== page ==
"As I have repeatedly argued, human being is first of all embodied being, and the complexities of this embodiment mean that human awareness unfolds very different from those of intelligence embodied in cybernetic machines(p. 284)." She tells us that the danger of a posthuman view of humanity lies in the "grafting of the posthuman onto a liberal humanist view of the self(p. 287)." This danger would lead toward a disembodied vision, a nightmare of reason, in which only the wealthy elites would control access to the cybernetic future, adapting the liberal humanist vision in a vain pursuit of immortality through merger with cybernetic machines. Instead of this she envisions a view in which "emergence replaces teleology; reflexive epistemology replaces objectivism; distributed cognition replaces autonomous will; embodiment replaces a body seen as a support system for the mind; and a dynamic partnership between humans and intelligent machines replaces the liberal humanists subject's manifest destiny to dominate and control nature(p. 288)."

As we navigate the posthuman dilemmas - the trajectories between an elitist society in which the wealthy merge with cybernetic constructs, adapting to an ever more disembodied image of the human; and, the other vision of humans and machines in a symbiotic relationship and co-creative adaptation toward smart environments and an illiberal vision of collective participation in cognitive networks and designer worlds -  we face difficult choices over ethical, religious, and social constraints and visions that will have to be challenged and redefined in the coming years.

This fear of the loss of autonomy within the liberal imagination is at the heart of Conspiracy Theory. Cyberpunk and post-cyberpunk sci-fi is leading the way in thinking through some of these issues. But that is to get ahead of ourselves. First we must explore how both left-wing and right-wing conspiracists are dealing with this loss of human autonomy as we move toward a posthuman future.

stay tuned...
 
S.C. Hickman

Cultural Paranoia - Part VII - The Great Divide: Toward a theory of conspiracy...

"Most of us live our lives in an uneasy alternation of two opposing superstitions: either everything that happens to us is arbitrary and haphazard or everything that happens to us is determined, or even overdetermined by fate, by heritage, by societal pressures, by economic factors, by systemic operations of one sort or another."
        - Harold Bloom, Kabbalah and Criticism

Mainstream scholars and media enclaves would tell us that history is arbitrary and haphazard, that there is no pattern to be found in the study of history. Conspiracists on the other hand see connections and patterns everywhere, links binding us to the far ends of history. Oscar Wilde once told us that "creation is always behind the age. It is Criticism that leads us. The Critical Spirit and the World-Spirit are one." By connecting the dots, by reading history as a fictional construct conducted for the most part by wealthy elites for the benefit of their own mastery of the world conspiracists join that ancient tribe of critics who have entered that defensive arena of antithetical combat for the future of humanity.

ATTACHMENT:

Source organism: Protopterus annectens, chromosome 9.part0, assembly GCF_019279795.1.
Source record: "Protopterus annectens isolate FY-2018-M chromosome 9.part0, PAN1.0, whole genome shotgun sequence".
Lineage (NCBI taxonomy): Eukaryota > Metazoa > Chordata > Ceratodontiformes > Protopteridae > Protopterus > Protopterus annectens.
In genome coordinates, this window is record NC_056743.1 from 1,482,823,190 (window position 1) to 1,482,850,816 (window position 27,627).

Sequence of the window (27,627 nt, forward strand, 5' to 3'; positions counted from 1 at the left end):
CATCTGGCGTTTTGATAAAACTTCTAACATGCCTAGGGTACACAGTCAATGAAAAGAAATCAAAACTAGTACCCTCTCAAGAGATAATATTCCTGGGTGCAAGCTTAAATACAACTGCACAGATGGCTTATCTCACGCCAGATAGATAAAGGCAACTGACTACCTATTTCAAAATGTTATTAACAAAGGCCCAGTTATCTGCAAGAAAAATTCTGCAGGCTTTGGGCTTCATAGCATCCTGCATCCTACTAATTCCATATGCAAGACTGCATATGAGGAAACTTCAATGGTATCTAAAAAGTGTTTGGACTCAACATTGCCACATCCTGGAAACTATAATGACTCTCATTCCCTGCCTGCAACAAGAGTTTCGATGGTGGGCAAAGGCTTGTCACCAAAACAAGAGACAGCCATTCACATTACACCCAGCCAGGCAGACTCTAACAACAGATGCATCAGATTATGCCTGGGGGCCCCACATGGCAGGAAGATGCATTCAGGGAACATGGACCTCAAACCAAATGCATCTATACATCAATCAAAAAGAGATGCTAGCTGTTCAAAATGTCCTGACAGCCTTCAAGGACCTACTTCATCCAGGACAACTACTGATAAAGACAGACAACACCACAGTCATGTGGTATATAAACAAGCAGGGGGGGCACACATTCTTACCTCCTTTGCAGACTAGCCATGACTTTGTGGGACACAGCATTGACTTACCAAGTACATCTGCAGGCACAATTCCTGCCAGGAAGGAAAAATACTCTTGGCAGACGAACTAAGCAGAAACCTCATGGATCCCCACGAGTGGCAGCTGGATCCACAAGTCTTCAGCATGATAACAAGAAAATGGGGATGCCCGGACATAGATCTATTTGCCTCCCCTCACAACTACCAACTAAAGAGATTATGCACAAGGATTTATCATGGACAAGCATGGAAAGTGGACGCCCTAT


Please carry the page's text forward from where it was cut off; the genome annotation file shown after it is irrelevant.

In some ways both the liberal left and the conservative right conspiracists are battling for supremacy, each in its own way trying to stay the tide against a future that neither of them fully understands nor can control. Their fear of this unruly future focuses their version of reality and encompasses their embattled stance within a version of tradition that is slowly vanishing even as they try to resuscitate it from the impossible future. The left accuses the right of political dogmatism and religious bigotry, while the right accuses the left of progressive ideology and atheistic pretensions. Neither is able or willing to confront their own blind visions of themselves or their ideological enemies with a critical spirit void of conspiracy. Both wrap their projects in forms of conspiracy and paranoia that belies the fear both have of a future neither can control or accept.

In the next section I will deal mainly with the Religious Right and their grand conspiracy of the ages. If one spends any time on the web studying the course of conspiracy theory over the past one hundred years one discerns a few basic motifs that tend to crop up over and over: the New World Order, the Illuminati, the power of elite control(interlocking networks of politics, finance, and philanthropy), the manipulation and abuse of technology, alien abduction and ufology, and the ultimate destination of a globalist world tyranny.  Conspiracists of the Left uses many of the same issues but leaves out the occult connections and tries to frame the conspiracy within a progressive paradigm.

One need not spend too much time relaying the information of each of these topics since they have been covered within the books and web sites of many conspiracists. I will only highlight the basic tenets and storyline within which the Left and Right frame their respective conspiracy theories.

1. New World Order - the globalist world-view
2. Illuminati - Secret Societies?
3. Elite - Power and monopoly in politics, finance, and media
4. Technology - Energy and Genetic Manipulation
5. Aliens - Secrecy, Propaganda, and the Rise of the National Security State
6. Tyranny - Two paths to a future nightmare: Eco-fascism or?

stay tuned...